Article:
Michael Hann

Reminiscent of Roxy Music’s cocktail sound: The Weather Station reviewed

Plus: William Doyle’s fate is one of the sadnesses of the streaming age

A significant talent: Tamara Lindeman of the Weather Station performing at Revolution Recording Studios, Toronto

One of the unforeseen consequences of the rise of streaming was a change in the very structure of the pop song. Listeners who needed only to click a button to explore an unfathomable amount of music rapidly lost patience. They were less willing to listen to long songs; they were less willing to wait for songs to develop, even over the course of three minutes; they liked songs that sounded the same as other songs they were familiar with. And so, over the past decade or so, pop has adopted a formula: songs now tend to open with a huge hook, then throw more hooks on top of that, and then — because a small cadre of songwriters and producers are viewed as safe hands — they get remade in barely different forms again and again.

Perhaps that explains some of the gratitude with which critics have fallen on Tamara Lindeman, who records as the Weather Station, and William Doyle (who used to record as East India Youth but now works under his own name). It’s not that they aren’t good — both, especially Lindeman, are very good — but one would be hard pressed to locate anything they do that is especially new on the albums they promoted on their live-streamed shows.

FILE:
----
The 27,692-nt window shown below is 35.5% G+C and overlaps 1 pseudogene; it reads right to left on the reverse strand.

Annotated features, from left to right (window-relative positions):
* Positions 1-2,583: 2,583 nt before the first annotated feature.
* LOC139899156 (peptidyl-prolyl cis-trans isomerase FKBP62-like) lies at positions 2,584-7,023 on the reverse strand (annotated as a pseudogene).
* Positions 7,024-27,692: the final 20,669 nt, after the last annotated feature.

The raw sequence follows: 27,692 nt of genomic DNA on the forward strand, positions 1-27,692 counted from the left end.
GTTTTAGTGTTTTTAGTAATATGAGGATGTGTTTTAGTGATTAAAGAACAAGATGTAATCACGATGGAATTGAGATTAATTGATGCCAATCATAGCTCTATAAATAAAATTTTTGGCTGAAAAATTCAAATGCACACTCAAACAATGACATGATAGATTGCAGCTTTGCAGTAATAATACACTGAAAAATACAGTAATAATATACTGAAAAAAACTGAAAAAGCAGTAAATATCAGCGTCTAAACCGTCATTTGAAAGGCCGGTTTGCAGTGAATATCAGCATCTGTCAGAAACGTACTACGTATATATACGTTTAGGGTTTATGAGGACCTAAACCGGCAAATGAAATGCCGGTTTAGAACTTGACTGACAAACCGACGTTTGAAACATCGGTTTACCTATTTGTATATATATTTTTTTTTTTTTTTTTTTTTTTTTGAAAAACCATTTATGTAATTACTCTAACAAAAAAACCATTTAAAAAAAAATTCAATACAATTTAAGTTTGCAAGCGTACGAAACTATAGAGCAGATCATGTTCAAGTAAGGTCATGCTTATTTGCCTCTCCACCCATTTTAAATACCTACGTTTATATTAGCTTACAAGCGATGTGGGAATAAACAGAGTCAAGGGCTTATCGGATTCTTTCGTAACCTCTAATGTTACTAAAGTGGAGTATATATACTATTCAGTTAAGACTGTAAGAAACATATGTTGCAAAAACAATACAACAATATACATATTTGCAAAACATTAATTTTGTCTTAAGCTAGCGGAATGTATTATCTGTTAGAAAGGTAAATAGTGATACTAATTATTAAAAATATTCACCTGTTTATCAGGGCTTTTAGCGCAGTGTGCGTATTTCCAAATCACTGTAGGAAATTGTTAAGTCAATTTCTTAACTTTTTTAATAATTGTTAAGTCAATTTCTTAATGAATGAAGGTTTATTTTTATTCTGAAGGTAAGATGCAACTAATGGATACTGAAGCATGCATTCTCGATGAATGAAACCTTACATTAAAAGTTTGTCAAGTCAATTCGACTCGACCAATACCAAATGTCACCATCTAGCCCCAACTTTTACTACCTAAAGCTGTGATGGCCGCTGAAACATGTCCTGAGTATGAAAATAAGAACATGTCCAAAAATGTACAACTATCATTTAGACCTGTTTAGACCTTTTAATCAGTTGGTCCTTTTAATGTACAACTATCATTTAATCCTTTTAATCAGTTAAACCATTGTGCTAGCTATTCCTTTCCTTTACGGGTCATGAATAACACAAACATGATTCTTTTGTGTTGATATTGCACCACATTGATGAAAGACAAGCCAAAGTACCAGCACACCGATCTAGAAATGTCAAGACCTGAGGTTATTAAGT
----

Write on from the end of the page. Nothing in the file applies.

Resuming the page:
While William Doyle would have been a staple of John Peel, the Weather Station is more Paul Gambaccini

The Weather Station’s Ignorance is beautifully played and arranged soft rock, whose concession to newness is its lyrical focus on the climate crisis; Doyle’s new album, Great Spans of Muddy Time, is electronic art-pop. You might well have heard both on the radio in 1983, though Doyle would have been a staple of John Peel and the Weather Station would more likely have been popping up on Paul Gambaccini.

The very best of the Weather Station is a little reminiscent of the style Roxy Music perfected at the start of the 1980s, where the bass plays root notes that anchor the song, and other instruments waft sprays of instrumental perfume over the top: a dash of guitar here, a haze of piano there.

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